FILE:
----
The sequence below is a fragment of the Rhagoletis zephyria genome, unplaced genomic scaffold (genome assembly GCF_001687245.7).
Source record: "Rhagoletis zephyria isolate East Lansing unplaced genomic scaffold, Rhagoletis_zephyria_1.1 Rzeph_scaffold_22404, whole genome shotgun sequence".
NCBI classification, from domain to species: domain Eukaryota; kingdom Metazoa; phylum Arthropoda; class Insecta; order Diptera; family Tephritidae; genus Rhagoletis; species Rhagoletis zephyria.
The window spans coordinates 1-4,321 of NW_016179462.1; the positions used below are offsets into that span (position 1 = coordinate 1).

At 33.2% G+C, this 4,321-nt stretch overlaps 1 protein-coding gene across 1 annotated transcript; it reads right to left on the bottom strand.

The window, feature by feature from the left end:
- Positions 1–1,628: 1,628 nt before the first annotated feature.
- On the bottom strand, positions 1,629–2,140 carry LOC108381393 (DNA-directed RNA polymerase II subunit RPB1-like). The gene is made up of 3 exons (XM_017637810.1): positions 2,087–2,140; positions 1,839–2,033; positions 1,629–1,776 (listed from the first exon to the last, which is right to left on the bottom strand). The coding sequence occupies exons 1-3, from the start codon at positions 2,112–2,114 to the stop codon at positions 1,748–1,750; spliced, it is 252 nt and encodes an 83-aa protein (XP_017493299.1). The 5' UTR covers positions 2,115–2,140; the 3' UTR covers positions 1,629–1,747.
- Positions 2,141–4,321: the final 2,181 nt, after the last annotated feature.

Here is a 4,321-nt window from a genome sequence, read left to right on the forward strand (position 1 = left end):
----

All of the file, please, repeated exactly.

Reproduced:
The sequence below is a fragment of the Rhagoletis zephyria genome, unplaced genomic scaffold (genome assembly GCF_001687245.7).
Source record: "Rhagoletis zephyria isolate East Lansing unplaced genomic scaffold, Rhagoletis_zephyria_1.1 Rzeph_scaffold_22404, whole genome shotgun sequence".
NCBI classification, from domain to species: domain Eukaryota; kingdom Metazoa; phylum Arthropoda; class Insecta; order Diptera; family Tephritidae; genus Rhagoletis; species Rhagoletis zephyria.
The window spans coordinates 1-4,321 of NW_016179462.1; the positions used below are offsets into that span (position 1 = coordinate 1).

At 33.2% G+C, this 4,321-nt stretch overlaps 1 protein-coding gene across 1 annotated transcript; it reads right to left on the bottom strand.

The window, feature by feature from the left end:
- Positions 1–1,628: 1,628 nt before the first annotated feature.
- On the bottom strand, positions 1,629–2,140 carry LOC108381393 (DNA-directed RNA polymerase II subunit RPB1-like). The gene is made up of 3 exons (XM_017637810.1): positions 2,087–2,140; positions 1,839–2,033; positions 1,629–1,776 (listed from the first exon to the last, which is right to left on the bottom strand). The coding sequence occupies exons 1-3, from the start codon at positions 2,112–2,114 to the stop codon at positions 1,748–1,750; spliced, it is 252 nt and encodes an 83-aa protein (XP_017493299.1). The 5' UTR covers positions 2,115–2,140; the 3' UTR covers positions 1,629–1,747.
- Positions 2,141–4,321: the final 2,181 nt, after the last annotated feature.

Here is a 4,321-nt window from a genome sequence, read left to right on the forward strand (position 1 = left end):